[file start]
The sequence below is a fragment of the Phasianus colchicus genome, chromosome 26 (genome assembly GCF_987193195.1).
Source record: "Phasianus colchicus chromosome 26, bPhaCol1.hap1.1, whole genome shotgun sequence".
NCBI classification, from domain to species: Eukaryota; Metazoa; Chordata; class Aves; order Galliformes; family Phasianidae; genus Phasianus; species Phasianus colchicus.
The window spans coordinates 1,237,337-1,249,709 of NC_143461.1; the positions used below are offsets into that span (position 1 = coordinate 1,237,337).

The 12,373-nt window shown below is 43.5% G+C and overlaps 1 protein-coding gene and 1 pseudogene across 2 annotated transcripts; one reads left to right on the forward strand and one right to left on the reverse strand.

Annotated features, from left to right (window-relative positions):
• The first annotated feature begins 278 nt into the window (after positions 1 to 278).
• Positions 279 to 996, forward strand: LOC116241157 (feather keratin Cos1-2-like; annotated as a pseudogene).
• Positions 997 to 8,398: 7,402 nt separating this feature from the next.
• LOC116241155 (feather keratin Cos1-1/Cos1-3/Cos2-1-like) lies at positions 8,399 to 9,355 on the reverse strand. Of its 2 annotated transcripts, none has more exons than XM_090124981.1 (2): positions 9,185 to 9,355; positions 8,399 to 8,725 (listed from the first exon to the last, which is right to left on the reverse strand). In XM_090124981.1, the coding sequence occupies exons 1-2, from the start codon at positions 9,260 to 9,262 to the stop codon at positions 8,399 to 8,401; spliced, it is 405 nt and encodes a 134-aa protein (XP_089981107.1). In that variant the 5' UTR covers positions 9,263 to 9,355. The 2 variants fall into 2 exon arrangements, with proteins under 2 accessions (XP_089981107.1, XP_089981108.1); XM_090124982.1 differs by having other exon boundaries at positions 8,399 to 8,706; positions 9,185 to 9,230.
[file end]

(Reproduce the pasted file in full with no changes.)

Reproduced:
The sequence below is a fragment of the Phasianus colchicus genome, chromosome 26 (genome assembly GCF_987193195.1).
Source record: "Phasianus colchicus chromosome 26, bPhaCol1.hap1.1, whole genome shotgun sequence".
NCBI classification, from domain to species: Eukaryota; Metazoa; Chordata; class Aves; order Galliformes; family Phasianidae; genus Phasianus; species Phasianus colchicus.
The window spans coordinates 1,237,337-1,249,709 of NC_143461.1; the positions used below are offsets into that span (position 1 = coordinate 1,237,337).

The 12,373-nt window shown below is 43.5% G+C and overlaps 1 protein-coding gene and 1 pseudogene across 2 annotated transcripts; one reads left to right on the forward strand and one right to left on the reverse strand.

Annotated features, from left to right (window-relative positions):
• The first annotated feature begins 278 nt into the window (after positions 1 to 278).
• Positions 279 to 996, forward strand: LOC116241157 (feather keratin Cos1-2-like; annotated as a pseudogene).
• Positions 997 to 8,398: 7,402 nt separating this feature from the next.
• LOC116241155 (feather keratin Cos1-1/Cos1-3/Cos2-1-like) lies at positions 8,399 to 9,355 on the reverse strand. Of its 2 annotated transcripts, none has more exons than XM_090124981.1 (2): positions 9,185 to 9,355; positions 8,399 to 8,725 (listed from the first exon to the last, which is right to left on the reverse strand). In XM_090124981.1, the coding sequence occupies exons 1-2, from the start codon at positions 9,260 to 9,262 to the stop codon at positions 8,399 to 8,401; spliced, it is 405 nt and encodes a 134-aa protein (XP_089981107.1). In that variant the 5' UTR covers positions 9,263 to 9,355. The 2 variants fall into 2 exon arrangements, with proteins under 2 accessions (XP_089981107.1, XP_089981108.1); XM_090124982.1 differs by having other exon boundaries at positions 8,399 to 8,706; positions 9,185 to 9,230.